MARTOV: A POLITICAL BIOGRAPHY, by Israel Getzler. London and New York: Cambridge University Press. 246 pp. $12.50.
People who have experienced political defeat like to console themselves with the thought of historical vindication. The past has rejected them, the future will reject the past. Perhaps. But mostly it’s an illusion: history seldom vindicates anyone, let alone the losers and the just.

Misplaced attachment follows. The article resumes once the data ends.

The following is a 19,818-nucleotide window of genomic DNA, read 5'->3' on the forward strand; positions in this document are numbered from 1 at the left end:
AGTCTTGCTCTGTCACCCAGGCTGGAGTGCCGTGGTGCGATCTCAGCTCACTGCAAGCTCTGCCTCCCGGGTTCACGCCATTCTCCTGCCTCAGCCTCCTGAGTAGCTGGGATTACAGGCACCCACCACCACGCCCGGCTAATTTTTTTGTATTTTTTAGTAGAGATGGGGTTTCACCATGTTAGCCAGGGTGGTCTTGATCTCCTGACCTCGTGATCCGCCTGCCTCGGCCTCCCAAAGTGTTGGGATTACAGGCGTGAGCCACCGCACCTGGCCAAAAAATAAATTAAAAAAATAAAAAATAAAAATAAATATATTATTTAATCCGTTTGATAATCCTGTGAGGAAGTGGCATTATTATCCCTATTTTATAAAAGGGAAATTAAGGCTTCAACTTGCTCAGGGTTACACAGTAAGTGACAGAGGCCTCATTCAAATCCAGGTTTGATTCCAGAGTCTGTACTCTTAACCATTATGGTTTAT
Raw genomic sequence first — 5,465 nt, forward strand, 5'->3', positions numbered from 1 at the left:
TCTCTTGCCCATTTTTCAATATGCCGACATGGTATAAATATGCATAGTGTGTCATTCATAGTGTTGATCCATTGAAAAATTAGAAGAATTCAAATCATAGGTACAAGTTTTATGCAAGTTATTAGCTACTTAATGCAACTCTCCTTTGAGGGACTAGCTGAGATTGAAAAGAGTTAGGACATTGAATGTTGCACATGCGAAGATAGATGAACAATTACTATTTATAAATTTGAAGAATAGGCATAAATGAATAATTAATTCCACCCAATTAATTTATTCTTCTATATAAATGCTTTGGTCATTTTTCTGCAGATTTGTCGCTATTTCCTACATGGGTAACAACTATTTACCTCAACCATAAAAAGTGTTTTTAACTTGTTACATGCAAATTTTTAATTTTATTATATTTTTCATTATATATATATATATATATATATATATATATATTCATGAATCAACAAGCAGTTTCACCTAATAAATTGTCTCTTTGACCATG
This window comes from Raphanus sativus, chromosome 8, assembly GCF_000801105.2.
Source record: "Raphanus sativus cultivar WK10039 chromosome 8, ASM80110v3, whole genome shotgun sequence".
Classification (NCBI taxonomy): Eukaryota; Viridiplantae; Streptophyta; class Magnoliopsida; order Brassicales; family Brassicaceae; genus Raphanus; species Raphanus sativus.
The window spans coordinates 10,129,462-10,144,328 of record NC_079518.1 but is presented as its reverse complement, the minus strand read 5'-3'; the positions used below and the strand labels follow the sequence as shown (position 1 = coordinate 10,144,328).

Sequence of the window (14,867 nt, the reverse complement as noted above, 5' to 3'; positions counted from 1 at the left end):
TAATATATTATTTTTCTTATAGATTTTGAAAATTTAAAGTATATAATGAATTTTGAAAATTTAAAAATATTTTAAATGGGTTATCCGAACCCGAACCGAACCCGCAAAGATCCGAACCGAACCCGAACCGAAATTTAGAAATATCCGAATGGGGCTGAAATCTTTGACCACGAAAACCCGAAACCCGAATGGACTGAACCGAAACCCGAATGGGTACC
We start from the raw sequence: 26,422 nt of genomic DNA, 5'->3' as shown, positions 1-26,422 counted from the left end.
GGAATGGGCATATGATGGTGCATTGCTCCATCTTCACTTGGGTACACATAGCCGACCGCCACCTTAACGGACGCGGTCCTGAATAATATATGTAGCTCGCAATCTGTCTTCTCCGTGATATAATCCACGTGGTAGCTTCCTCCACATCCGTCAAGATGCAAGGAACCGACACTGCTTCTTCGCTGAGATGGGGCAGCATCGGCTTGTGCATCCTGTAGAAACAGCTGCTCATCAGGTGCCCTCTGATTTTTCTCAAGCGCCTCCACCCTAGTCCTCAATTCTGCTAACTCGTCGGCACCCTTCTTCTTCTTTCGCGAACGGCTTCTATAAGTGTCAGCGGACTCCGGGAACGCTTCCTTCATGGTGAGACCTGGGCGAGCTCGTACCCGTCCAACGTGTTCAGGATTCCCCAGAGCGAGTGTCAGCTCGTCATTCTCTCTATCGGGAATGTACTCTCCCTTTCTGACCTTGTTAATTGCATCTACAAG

Shortly after the Bolsheviks seized power Trotsky made a speech at a Soviet session in which he pointed his finger at Julian Martov, the brilliant and equivocating left-Menshevik leader, and consigned him to “the dust-bin of history.” Trotsky was, in one sense, right: Martov would die a powerless and penniless exile in Berlin, his books unread and his name unknown to anyone but a handful of socialists. That Martov’s impassioned outcries against the authoritarian excesses of early Bolshevism have been shown to be entirely correct, entirely warranted—has this prevented the repetition of those excesses on a far larger scale? A few of us who once gave our minds to Trotsky as the spokesman for History have since learned to give our hearts to Martov as its victim. But what does it matter, in the scale of that History in which both Trotsky and Martov believed?...
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